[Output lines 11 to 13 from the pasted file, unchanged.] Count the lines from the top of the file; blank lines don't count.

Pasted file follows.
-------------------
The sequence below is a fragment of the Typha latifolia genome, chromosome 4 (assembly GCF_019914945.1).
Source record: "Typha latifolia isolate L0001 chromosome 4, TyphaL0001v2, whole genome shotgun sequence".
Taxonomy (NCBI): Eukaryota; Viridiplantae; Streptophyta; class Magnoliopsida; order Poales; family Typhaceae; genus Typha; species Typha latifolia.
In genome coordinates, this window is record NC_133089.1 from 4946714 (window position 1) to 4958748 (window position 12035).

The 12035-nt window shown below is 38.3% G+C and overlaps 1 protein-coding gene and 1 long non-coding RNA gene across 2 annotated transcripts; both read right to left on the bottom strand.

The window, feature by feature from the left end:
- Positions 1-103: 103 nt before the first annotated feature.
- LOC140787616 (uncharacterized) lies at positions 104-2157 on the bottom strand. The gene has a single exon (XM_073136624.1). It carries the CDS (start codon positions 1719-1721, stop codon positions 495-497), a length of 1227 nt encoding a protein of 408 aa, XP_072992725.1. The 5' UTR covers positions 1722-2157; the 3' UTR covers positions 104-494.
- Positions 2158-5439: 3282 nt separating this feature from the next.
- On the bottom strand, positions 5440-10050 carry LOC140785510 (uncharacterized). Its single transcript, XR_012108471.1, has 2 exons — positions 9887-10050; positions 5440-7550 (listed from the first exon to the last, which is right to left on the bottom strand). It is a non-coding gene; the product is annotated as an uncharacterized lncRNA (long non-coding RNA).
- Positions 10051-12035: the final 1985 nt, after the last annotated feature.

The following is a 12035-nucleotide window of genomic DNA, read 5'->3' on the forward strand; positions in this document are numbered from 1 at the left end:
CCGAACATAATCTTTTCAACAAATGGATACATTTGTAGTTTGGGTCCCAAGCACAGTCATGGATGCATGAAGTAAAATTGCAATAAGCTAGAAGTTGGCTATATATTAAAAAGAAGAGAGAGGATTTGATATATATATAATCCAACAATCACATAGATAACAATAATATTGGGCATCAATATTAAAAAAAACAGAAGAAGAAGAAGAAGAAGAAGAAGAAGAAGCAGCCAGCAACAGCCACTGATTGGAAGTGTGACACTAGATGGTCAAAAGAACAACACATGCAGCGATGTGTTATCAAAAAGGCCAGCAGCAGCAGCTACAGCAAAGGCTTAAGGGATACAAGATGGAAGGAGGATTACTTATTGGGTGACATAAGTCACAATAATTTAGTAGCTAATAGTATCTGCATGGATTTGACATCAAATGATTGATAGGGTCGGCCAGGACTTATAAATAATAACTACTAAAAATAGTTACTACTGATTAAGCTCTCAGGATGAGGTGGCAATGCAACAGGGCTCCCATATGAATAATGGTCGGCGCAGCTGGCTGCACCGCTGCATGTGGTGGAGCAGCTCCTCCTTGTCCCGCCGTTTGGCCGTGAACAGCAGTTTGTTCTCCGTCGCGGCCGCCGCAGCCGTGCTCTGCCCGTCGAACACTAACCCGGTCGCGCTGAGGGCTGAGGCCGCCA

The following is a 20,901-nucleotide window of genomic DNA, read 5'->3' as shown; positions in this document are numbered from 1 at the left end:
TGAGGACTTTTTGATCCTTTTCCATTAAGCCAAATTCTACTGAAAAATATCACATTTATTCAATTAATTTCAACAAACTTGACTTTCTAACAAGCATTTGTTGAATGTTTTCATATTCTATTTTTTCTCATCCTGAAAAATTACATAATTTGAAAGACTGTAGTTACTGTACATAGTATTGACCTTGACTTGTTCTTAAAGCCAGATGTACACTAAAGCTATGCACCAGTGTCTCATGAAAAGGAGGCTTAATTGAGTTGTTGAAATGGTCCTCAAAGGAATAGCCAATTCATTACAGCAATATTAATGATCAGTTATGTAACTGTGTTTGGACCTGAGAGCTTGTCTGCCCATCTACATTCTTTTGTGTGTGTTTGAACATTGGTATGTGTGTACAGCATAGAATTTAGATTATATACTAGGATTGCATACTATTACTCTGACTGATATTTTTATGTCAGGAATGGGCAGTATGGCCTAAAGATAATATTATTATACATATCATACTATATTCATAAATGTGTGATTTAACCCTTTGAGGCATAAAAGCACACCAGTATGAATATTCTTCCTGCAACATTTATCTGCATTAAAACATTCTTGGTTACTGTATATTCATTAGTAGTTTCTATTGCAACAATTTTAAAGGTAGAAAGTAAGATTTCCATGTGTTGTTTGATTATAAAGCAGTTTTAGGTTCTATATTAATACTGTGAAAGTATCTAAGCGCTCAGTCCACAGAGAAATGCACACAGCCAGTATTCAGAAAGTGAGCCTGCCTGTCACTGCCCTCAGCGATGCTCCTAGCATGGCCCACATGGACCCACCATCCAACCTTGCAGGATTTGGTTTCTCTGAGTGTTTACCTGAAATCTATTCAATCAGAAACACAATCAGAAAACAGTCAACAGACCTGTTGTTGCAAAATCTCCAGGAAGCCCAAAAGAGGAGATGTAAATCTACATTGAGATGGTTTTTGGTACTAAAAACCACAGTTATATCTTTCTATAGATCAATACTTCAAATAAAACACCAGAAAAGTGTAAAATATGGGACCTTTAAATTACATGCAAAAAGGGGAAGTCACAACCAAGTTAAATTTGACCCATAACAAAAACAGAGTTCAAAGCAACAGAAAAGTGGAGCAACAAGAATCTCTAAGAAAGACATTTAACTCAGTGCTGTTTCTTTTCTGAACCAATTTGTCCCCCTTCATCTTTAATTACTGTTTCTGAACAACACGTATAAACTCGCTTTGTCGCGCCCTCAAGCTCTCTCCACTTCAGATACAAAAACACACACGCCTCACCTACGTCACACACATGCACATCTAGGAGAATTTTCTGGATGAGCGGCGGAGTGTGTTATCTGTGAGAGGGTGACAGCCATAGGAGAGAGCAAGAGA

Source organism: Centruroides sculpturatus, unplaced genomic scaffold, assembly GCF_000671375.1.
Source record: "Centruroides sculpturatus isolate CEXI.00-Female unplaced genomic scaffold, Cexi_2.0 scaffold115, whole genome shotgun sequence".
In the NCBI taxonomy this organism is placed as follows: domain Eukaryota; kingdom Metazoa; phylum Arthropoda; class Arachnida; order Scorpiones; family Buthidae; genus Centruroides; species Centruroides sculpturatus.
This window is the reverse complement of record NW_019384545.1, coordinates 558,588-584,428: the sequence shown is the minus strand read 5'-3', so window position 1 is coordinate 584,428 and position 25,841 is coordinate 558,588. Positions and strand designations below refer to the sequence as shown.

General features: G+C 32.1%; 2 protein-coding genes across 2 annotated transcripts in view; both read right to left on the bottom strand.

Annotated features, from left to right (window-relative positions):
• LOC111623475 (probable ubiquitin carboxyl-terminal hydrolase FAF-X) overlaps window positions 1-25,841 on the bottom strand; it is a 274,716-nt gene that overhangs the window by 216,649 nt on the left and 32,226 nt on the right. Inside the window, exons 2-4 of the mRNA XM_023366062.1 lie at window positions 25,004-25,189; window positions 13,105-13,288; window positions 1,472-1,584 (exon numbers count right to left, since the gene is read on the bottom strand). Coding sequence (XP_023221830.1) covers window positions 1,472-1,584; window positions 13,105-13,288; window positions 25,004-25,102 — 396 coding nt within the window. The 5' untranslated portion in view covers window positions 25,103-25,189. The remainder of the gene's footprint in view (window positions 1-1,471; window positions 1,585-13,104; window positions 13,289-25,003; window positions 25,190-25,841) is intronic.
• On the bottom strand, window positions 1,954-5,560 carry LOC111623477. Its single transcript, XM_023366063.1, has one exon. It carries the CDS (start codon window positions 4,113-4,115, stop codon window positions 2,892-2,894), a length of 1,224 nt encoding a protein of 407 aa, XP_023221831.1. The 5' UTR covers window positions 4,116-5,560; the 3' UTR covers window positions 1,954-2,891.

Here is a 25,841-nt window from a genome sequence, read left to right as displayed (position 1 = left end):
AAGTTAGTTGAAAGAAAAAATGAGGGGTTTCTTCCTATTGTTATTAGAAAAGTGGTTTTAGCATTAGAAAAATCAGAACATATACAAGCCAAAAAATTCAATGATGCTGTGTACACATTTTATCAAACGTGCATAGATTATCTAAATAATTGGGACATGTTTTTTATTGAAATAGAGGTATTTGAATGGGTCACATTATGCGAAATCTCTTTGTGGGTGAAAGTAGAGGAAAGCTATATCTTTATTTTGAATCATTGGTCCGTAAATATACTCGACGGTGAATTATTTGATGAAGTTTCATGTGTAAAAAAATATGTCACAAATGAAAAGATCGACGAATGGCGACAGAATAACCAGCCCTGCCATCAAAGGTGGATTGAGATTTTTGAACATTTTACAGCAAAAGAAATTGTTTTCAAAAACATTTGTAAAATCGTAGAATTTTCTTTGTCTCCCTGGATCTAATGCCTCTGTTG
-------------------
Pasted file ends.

- Positions 10051-12035: the final 1985 nt, after the last annotated feature.

The following is a 12035-nucleotide window of genomic DNA, read 5'->3' on the forward strand; positions in this document are numbered from 1 at the left end:
CCGAACATAATCTTTTCAACAAATGGATACATTTGTAGTTTGGGTCCCAAGCACAGTCATGGATGCATGAAGTAAAATTGCAATAAGCTAGAAGTTGGCTATATATTAAAAAGAAGAGAGAGGATTTGATATATATATAATCCAACAATCACATAGATAACAATAATATTGGGCATCAATATTAAAAAAAACAGAAGAAGAAGAAGAAGAAGAAGAAGAAGAAGCAGCCAGCAACAGCCACTGATTGGAAGTGTGACACTAGATGGTCAAAAGAACAACACATGCAGCGATGTGTTATCAAAAAGGCCAGCAGCAGCAGCTACAGCAAAGGCTTAAGGGATACAAGATGGAAGGAGGATTACTTATTGGGTGACATAAGTCACAATAATTTAGTAGCTAATAGTATCTGCATGGATTTGACATCAAATGATTGATAGGGTCGGCCAGGACTTATAAATAATAACTACTAAAAATAGTTACTACTGATTAAGCTCTCAGGATGAGGTGGCAATGCAACAGGGCTCCCATATGAATAATGGTCGGCGCAGCTGGCTGCACCGCTGCATGTGGTGGAGCAGCTCCTCCTTGTCCCGCCGTTTGGCCGTGAACAGCAGTTTGTTCTCCGTCGCGGCCGCCGCAGCCGTGCTCTGCCCGTCGAACACTAACCCGGTCGCGCTGAGGGCTGAGGCCGCCA